Interactions Between Localized Surface Plasmons and Molecular Resonances

Detta är en avhandling från Chalmers University of Technology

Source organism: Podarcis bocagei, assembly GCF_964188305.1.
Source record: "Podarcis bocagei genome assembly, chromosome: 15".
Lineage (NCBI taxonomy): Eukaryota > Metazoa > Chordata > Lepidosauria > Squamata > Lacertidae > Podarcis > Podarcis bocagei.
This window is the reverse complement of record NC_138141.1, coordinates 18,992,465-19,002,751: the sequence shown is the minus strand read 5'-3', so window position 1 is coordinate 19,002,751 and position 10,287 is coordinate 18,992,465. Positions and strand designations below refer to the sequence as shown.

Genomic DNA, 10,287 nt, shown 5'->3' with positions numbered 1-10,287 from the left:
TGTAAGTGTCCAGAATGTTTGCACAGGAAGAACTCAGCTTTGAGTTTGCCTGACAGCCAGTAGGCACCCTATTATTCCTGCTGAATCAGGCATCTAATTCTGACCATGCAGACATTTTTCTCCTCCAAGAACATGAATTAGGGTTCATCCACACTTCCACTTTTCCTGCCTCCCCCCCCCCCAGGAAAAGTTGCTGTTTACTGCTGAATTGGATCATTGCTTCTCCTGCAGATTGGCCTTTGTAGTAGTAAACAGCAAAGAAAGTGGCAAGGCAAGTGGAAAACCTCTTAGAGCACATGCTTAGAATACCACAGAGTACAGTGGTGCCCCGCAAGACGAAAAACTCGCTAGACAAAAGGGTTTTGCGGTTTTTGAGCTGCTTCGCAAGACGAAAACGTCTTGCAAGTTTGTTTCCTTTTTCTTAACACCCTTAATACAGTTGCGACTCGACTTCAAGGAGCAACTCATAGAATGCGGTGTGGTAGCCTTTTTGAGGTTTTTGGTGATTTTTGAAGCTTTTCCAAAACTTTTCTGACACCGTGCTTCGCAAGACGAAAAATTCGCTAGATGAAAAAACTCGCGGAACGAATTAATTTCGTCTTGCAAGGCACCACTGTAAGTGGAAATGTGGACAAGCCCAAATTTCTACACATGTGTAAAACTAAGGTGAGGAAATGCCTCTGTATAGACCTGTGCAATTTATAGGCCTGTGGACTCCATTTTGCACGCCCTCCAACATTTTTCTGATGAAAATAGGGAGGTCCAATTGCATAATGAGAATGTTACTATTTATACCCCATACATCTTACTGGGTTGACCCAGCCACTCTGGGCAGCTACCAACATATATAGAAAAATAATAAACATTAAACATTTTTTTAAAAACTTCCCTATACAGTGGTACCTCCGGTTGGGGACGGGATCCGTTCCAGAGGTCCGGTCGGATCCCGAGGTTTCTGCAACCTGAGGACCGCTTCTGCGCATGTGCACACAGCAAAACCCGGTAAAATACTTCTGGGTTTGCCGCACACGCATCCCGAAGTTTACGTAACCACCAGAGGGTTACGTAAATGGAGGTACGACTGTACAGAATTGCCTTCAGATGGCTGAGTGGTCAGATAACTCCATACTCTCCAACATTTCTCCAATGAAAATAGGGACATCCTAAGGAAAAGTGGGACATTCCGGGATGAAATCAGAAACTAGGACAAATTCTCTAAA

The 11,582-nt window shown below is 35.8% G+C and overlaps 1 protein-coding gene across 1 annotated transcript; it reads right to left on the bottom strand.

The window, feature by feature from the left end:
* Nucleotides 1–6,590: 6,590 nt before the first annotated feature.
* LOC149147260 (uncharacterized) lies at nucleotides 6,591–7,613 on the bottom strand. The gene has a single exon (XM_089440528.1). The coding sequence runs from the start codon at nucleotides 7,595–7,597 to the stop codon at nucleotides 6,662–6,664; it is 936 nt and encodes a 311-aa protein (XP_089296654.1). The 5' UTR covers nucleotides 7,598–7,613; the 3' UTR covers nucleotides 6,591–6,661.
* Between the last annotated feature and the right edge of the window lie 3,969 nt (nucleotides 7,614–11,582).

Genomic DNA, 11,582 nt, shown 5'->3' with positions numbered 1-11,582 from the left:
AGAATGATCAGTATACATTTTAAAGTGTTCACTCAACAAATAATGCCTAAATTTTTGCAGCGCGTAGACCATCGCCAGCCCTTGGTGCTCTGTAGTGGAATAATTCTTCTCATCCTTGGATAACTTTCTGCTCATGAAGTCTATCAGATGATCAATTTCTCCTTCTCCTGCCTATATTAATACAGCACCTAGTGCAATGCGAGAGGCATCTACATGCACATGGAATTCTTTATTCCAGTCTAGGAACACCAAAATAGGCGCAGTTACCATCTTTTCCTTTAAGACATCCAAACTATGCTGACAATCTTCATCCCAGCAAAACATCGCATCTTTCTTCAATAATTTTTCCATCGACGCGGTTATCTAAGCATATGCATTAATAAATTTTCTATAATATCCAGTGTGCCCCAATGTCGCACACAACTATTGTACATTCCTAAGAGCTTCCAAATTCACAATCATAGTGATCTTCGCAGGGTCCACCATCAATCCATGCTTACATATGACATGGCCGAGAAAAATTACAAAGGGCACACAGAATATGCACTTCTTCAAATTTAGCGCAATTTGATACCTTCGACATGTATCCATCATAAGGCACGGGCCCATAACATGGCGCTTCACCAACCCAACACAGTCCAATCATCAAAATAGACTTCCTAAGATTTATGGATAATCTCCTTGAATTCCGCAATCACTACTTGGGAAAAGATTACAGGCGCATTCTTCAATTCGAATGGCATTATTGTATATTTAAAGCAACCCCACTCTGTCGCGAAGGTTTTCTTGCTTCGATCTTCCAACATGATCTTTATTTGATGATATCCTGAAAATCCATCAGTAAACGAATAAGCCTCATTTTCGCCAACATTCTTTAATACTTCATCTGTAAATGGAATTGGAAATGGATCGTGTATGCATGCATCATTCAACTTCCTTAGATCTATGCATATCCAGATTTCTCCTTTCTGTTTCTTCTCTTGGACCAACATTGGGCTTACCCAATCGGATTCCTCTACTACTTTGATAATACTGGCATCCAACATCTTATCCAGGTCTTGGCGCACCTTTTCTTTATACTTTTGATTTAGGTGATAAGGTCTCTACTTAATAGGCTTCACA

Sammanfattning: Molecular plasmonics is the study of interactions between plasmonic nanostructures and molecules. It has been basis for fundamental understanding of light-matter interactions and development of many technological applications, such as biological and chemical sensing, plasmon-enhanced spectroscopies, optical switches, and plasmon-enhanced energy harvesting. When the plasmon energy of a metal nanostructure is degenerate with the absorption energy of a nearby molecule, the interaction becomes resonant. Strong and confined electromagnetic field induced by the metal nanoparticle polarizes the molecule. This consecutively modifies the electron oscillations in the metal nanostructures. As a result, optical responses of both the molecules and the plasmonic nanostructures are changed by the interaction of the molecule and plasmons. Organic chromophores interacting with plasmonic nanostructures constitutes an important part in the molecular plasmonics field. Rhodamine 6G is one of the organic chromophores that has been widely studied with the interaction of silver nanostructures in the context of single molecule surface-enhanced Raman spectroscopy. In this thesis, spectral dips in the Rayleigh scattering of single silver nanoparticles interacting with Rhodamine 6G have been shown for the first time. This was achieved by using a novel way of adsorbing Rhodamine 6G on silver surface. Similar observations have been reported between single plasmonic nanoparticles and chromophores. However, the mechanism behind was only explained by strong coupling or plasmon resonant energy transfer. Mie theory calculations suggest that surface-enhanced absorption significantly contributes to these spectral modifications as well as the coupling. The strength of molecule-plasmon interactions is strongly affected by the properties of plasmonic nanoparticles and chromophores. By decreasing the radiative damping of plasmonic particles, and using J-aggregates of a cyanine dye, which exhibit high oscillator strength and narrow transition linewidth, it is possible to approach strong coupling regime. In this thesis we observed 50% transparency in the scattering spectra of single silver nanorods. To our knowledge, this is the strongest modification reported up to date at single particle level.